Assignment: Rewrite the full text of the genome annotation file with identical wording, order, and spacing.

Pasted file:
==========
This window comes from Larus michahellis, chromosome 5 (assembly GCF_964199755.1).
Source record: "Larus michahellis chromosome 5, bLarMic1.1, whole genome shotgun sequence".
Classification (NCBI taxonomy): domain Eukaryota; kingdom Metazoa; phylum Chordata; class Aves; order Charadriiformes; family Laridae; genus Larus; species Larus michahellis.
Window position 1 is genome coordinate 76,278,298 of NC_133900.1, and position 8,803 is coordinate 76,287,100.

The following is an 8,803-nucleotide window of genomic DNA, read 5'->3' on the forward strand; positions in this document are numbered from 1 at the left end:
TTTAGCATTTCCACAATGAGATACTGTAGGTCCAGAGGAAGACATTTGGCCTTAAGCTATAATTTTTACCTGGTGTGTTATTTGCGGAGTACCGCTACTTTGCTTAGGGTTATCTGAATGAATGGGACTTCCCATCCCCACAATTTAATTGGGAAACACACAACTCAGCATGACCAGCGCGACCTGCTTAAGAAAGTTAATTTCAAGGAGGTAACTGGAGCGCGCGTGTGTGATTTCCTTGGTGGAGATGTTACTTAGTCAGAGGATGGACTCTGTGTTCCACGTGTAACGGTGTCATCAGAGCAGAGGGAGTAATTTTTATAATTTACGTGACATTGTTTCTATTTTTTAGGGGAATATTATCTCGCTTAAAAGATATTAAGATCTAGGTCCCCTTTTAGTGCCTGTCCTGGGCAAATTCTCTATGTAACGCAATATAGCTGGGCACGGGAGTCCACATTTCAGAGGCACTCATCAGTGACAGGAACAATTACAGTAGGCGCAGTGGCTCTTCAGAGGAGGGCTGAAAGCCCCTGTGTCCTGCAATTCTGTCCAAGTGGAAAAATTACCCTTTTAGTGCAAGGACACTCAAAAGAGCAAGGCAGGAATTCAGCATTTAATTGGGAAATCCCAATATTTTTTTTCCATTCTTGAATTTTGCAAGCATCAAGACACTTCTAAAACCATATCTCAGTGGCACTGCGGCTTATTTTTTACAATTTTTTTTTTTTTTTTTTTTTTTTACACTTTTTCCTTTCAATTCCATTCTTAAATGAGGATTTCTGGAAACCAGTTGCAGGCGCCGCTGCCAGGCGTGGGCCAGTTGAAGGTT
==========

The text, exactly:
This window comes from Larus michahellis, chromosome 5 (assembly GCF_964199755.1).
Source record: "Larus michahellis chromosome 5, bLarMic1.1, whole genome shotgun sequence".
Classification (NCBI taxonomy): domain Eukaryota; kingdom Metazoa; phylum Chordata; class Aves; order Charadriiformes; family Laridae; genus Larus; species Larus michahellis.
Window position 1 is genome coordinate 76,278,298 of NC_133900.1, and position 8,803 is coordinate 76,287,100.

The following is an 8,803-nucleotide window of genomic DNA, read 5'->3' on the forward strand; positions in this document are numbered from 1 at the left end:
TTTAGCATTTCCACAATGAGATACTGTAGGTCCAGAGGAAGACATTTGGCCTTAAGCTATAATTTTTACCTGGTGTGTTATTTGCGGAGTACCGCTACTTTGCTTAGGGTTATCTGAATGAATGGGACTTCCCATCCCCACAATTTAATTGGGAAACACACAACTCAGCATGACCAGCGCGACCTGCTTAAGAAAGTTAATTTCAAGGAGGTAACTGGAGCGCGCGTGTGTGATTTCCTTGGTGGAGATGTTACTTAGTCAGAGGATGGACTCTGTGTTCCACGTGTAACGGTGTCATCAGAGCAGAGGGAGTAATTTTTATAATTTACGTGACATTGTTTCTATTTTTTAGGGGAATATTATCTCGCTTAAAAGATATTAAGATCTAGGTCCCCTTTTAGTGCCTGTCCTGGGCAAATTCTCTATGTAACGCAATATAGCTGGGCACGGGAGTCCACATTTCAGAGGCACTCATCAGTGACAGGAACAATTACAGTAGGCGCAGTGGCTCTTCAGAGGAGGGCTGAAAGCCCCTGTGTCCTGCAATTCTGTCCAAGTGGAAAAATTACCCTTTTAGTGCAAGGACACTCAAAAGAGCAAGGCAGGAATTCAGCATTTAATTGGGAAATCCCAATATTTTTTTTCCATTCTTGAATTTTGCAAGCATCAAGACACTTCTAAAACCATATCTCAGTGGCACTGCGGCTTATTTTTTACAATTTTTTTTTTTTTTTTTTTTTTTTACACTTTTTCCTTTCAATTCCATTCTTAAATGAGGATTTCTGGAAACCAGTTGCAGGCGCCGCTGCCAGGCGTGGGCCAGTTGAAGGTT